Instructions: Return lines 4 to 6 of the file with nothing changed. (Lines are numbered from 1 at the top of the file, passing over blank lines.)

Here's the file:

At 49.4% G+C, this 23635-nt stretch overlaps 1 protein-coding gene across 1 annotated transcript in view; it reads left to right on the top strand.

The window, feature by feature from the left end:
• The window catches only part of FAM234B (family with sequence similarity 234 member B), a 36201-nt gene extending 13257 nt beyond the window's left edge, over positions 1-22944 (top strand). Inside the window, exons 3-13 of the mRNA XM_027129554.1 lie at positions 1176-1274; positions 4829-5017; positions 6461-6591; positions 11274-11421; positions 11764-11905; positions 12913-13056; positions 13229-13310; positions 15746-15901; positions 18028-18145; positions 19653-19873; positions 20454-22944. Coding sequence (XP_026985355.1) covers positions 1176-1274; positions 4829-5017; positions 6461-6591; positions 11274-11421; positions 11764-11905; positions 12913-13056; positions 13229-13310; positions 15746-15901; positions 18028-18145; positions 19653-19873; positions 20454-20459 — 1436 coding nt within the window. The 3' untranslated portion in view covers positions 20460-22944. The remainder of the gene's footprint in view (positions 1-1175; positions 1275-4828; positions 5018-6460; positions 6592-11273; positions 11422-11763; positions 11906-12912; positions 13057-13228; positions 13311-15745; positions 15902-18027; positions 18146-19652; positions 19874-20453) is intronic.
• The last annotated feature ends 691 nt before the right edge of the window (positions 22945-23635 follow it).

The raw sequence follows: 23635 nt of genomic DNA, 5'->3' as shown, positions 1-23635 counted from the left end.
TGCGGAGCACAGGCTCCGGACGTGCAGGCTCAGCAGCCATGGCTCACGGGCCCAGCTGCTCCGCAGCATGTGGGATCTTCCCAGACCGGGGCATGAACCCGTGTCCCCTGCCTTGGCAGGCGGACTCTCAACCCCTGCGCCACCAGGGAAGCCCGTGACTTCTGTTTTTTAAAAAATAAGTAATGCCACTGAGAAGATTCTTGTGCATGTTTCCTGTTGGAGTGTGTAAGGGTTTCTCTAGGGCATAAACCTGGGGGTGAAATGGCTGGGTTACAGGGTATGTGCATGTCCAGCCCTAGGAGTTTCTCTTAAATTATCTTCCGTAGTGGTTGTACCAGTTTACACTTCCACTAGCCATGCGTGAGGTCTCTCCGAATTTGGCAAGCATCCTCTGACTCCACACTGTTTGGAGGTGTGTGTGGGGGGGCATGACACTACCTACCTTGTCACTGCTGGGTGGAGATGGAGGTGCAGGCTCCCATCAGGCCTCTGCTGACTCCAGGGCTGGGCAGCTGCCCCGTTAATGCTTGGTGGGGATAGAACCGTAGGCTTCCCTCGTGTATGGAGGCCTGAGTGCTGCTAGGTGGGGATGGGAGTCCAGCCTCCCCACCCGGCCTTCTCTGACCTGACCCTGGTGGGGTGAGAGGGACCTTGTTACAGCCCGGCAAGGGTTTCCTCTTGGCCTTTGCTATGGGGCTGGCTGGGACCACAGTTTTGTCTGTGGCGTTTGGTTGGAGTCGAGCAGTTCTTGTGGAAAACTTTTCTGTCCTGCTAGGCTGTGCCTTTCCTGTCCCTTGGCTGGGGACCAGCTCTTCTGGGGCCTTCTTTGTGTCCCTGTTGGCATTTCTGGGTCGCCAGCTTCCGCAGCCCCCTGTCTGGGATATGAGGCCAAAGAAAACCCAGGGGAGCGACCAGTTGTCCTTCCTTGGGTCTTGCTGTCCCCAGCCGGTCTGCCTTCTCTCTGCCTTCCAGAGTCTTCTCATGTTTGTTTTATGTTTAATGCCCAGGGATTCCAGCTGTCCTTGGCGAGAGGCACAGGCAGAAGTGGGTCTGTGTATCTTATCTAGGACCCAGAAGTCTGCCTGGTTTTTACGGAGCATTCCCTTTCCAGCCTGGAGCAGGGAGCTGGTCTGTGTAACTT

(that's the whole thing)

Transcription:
• The last annotated feature ends 691 nt before the right edge of the window (positions 22945-23635 follow it).

The raw sequence follows: 23635 nt of genomic DNA, 5'->3' as shown, positions 1-23635 counted from the left end.
TGCGGAGCACAGGCTCCGGACGTGCAGGCTCAGCAGCCATGGCTCACGGGCCCAGCTGCTCCGCAGCATGTGGGATCTTCCCAGACCGGGGCATGAACCCGTGTCCCCTGCCTTGGCAGGCGGACTCTCAACCCCTGCGCCACCAGGGAAGCCCGTGACTTCTGTTTTTTAAAAAATAAGTAATGCCACTGAGAAGATTCTTGTGCATGTTTCCTGTTGGAGTGTGTAAGGGTTTCTCTAGGGCATAAACCTGGGGGTGAAATGGCTGGGTTACAGGGTATGTGCATGTCCAGCCCTAGGAGTTTCTCTTAAATTATCTTCCGTAGTGGTTGTACCAGTTTACACTTCCACTAGCCATGCGTGAGGTCTCTCCGAATTTGGCAAGCATCCTCTGACTCCACACTGTTTGGAGGTGTGTGTGGGGGGGCATGACACTACCTACCTTGTCACTGCTGGGTGGAGATGGAGGTGCAGGCTCCCATCAGGCCTCTGCTGACTCCAGGGCTGGGCAGCTGCCCCGTTAATGCTTGGTGGGGATAGAACCGTAGGCTTCCCTCGTGTATGGAGGCCTGAGTGCTGCTAGGTGGGGATGGGAGTCCAGCCTCCCCACCCGGCCTTCTCTGACCTGACCCTGGTGGGGTGAGAGGGACCTTGTTACAGCCCGGCAAGGGTTTCCTCTTGGCCTTTGCTATGGGGCTGGCTGGGACCACAGTTTTGTCTGTGGCGTTTGGTTGGAGTCGAGCAGTTCTTGTGGAAAACTTTTCTGTCCTGCTAGGCTGTGCCTTTCCTGTCCCTTGGCTGGGGACCAGCTCTTCTGGGGCCTTCTTTGTGTCCCTGTTGGCATTTCTGGGTCGCCAGCTTCCGCAGCCCCCTGTCTGGGATATGAGGCCAAAGAAAACCCAGGGGAGCGACCAGTTGTCCTTCCTTGGGTCTTGCTGTCCCCAGCCGGTCTGCCTTCTCTCTGCCTTCCAGAGTCTTCTCATGTTTGTTTTATGTTTAATGCCCAGGGATTCCAGCTGTCCTTGGCGAGAGGCACAGGCAGAAGTGGGTCTGTGTATCTTATCTAGGACCCAGAAGTCTGCCTGGTTTTTACGGAGCATTCCCTTTCCAGCCTGGAGCAGGGAGCTGGTCTGTGTAACTT